The Arty Semite

Monday Music: Down Home Brooklyn

By Mike Regenstreif

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Photo courtesy of Andy Statman

The version of “The Lord Will Provide” on “Old Brooklyn,” Andy Statman’s virtuosic two-CD excursion through all manners of American and Jewish music, struck me as unusual, and not just because the voice and clarinet duet is spine-tinglingly powerful. It’s more because the 18th-century hymn, written by James Newton — a slave trader who became an abolitionist and an Anglican minister — was being performed intensely, almost telepathically, by clarinetist Statman, an Orthodox New York Jew, and singer Ricky Skaggs, a born again evangelical Kentucky Christian.

Statman’s clarinet playing on the hymn is steeped in Old and New World Jewish music, while Skaggs’s singing is steeped in the a cappella gospel quartets that are such an important part of the bluegrass tradition. But, in “The Lord Will Provide,” Statman and Skaggs find a musical and spiritual meeting ground in Newton’s monotheistic sentiments — the hymn’s two overtly Christian verses are omitted — that allows both musicians to express themselves powerfully.

Statman is an unusual musician as a virtuoso on two dissimilar instruments — mandolin and clarinet — and in genres — bluegrass and klezmer — that came out of very different traditions. But though he’s deeply rooted in both bluegrass and klezmer, Statman’s musical pallet encompasses, blends, and goes beyond into jazz, blues, rock and roll, folk, country and world music, often in the same tune. The 25 tracks on “Old Brooklyn” travel through all of those genres, and more.

The musicians Statman surrounds himself with on this album are key to its versatility. His regular, highly creative rhythm section of bassist Jim Whitney and drummer Larry Eagle play on most, but not all, of the tracks. On many tunes the core band is augmented by master old-time fiddler and banjoist Bruce Molsky, legendary bluegrass fiddler Byron Berline and roots/jazz guitarist Jon Sholle. Other great musicians who show up include Art Baron on trombone and tuba, David Letterman band leader Paul Shaffer on Hammond B-3 organ, Lew Soloff on piccolo trumpet, Marty Rifkin on pedal steel, and Béla Fleck, perhaps the most creative banjo player in the world today. Every arrangement is approached on its own terms, using just the right combination of players. There are several pieces that Statman plays solo, there are duets, including the hymn with Skaggs, trios, quartets, and more. Some tracks feature seven piece bands.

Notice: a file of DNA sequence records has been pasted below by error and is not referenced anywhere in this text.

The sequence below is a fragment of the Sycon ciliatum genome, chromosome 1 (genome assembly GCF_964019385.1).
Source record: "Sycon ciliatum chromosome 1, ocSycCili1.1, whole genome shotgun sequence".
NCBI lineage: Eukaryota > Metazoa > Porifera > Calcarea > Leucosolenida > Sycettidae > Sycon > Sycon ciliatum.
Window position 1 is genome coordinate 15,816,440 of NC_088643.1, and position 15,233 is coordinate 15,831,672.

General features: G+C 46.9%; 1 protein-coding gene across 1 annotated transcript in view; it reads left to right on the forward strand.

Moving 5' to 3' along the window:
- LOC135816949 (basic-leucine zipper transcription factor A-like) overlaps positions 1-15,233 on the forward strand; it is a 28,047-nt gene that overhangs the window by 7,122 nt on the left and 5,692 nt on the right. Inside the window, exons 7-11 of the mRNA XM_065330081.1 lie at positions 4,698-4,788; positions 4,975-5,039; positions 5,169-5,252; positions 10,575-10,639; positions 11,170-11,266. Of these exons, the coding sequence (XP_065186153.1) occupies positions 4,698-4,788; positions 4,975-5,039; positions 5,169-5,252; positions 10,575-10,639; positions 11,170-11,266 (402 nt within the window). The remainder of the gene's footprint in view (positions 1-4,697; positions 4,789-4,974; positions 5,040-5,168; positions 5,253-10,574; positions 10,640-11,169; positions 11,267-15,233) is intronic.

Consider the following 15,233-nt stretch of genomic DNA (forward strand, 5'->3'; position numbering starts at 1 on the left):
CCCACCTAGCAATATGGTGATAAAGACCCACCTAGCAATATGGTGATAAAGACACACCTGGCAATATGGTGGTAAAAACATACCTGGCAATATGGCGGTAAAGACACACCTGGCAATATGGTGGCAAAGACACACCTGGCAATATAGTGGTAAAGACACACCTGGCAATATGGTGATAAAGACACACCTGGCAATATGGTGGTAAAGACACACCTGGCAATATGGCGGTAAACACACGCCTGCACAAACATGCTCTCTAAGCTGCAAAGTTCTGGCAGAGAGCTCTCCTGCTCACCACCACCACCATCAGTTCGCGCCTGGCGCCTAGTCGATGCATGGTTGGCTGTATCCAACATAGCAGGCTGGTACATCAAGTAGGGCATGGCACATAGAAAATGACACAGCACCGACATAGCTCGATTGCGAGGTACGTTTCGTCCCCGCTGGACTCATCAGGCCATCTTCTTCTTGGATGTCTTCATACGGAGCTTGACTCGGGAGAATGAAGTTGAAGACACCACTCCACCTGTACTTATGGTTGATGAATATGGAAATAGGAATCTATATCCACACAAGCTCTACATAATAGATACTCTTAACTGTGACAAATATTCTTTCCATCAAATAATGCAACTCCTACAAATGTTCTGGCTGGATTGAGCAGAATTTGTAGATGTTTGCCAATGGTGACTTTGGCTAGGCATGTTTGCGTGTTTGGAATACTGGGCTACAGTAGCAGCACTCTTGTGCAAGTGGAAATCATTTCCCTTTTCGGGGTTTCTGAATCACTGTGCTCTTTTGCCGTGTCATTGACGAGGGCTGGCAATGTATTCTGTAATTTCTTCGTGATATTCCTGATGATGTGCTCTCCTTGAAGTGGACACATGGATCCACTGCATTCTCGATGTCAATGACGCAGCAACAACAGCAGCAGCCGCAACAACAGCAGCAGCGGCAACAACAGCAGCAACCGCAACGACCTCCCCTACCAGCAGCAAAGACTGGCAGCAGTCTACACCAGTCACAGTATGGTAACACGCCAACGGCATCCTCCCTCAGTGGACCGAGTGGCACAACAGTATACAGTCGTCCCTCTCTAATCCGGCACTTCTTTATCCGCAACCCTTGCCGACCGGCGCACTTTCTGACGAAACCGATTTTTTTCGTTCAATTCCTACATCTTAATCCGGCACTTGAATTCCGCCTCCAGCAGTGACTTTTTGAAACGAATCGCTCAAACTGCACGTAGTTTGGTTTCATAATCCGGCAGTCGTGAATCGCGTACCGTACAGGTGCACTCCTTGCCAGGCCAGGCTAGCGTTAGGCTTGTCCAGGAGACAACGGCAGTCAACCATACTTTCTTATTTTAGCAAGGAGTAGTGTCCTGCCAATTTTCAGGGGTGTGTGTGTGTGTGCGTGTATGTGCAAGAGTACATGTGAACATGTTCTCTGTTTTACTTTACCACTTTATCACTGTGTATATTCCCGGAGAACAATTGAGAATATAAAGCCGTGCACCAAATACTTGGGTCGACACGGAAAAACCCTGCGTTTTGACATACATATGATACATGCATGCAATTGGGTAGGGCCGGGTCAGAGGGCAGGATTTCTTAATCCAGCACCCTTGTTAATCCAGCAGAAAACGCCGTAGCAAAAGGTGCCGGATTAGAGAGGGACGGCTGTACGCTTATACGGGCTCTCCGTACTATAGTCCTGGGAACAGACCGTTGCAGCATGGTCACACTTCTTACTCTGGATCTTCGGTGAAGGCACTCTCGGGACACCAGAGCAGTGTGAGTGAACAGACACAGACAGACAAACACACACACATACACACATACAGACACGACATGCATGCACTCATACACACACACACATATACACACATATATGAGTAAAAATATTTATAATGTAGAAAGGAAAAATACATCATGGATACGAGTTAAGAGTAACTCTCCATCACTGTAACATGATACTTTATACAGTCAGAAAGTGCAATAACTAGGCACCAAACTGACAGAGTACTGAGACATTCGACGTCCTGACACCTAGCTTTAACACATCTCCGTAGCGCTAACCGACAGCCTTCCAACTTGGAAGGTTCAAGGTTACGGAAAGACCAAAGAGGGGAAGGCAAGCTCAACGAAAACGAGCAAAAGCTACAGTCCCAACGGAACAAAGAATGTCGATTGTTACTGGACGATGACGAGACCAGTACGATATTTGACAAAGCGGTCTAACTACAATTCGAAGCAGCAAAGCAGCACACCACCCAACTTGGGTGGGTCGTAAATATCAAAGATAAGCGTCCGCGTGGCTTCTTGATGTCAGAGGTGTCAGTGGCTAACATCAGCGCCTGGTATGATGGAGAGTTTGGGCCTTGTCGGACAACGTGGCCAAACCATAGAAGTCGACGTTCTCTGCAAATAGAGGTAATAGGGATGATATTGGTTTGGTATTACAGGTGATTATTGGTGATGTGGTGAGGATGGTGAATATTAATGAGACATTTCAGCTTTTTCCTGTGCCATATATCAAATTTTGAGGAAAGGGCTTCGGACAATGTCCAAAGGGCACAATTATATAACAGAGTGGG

Several pieces are distinctly Jewish. An arrangement of the traditional “Shabbos Nigun” is a beautiful duet featuring Statman’s clarinet in dialogue with Fleck’s banjo and seems to come directly from Statman’s Hasidic spirituality. Another traditional tune, “Mah Yedidus,” is a wild dance tune with Statman’s mandolin, Shaffer’s organ, and Soloff’s piccolo trumpet trading licks on top of Whitney and Eagle’s unrelenting rhythms. And, the original “Life Cycles” is a solo clarinet piece that speaks directly to the Jewish soul.

Among the many other highlights are a too-quick version of the bluegrass standard, “Long Journey Home,” featuring some very hot picking by Statman, Molsky and Sholle; a version of Ivory Joe Hunter’s “Since I Met You Baby,” featuring Statman’s bluesiest mandolin licks and some trombone and tuba playing by Baron that would put the arrangement right at home at Preservation Hall; and “Ocean Parkway After Dark,” which I can only describe as something the Ventures would have played if they were slightly naughty boys from Brooklyn.

There is an incredible range of music on these two CDs. All of it demands the listener’s full attention and rousing applause.

Watch a trailer for ‘Old Brooklyn’:


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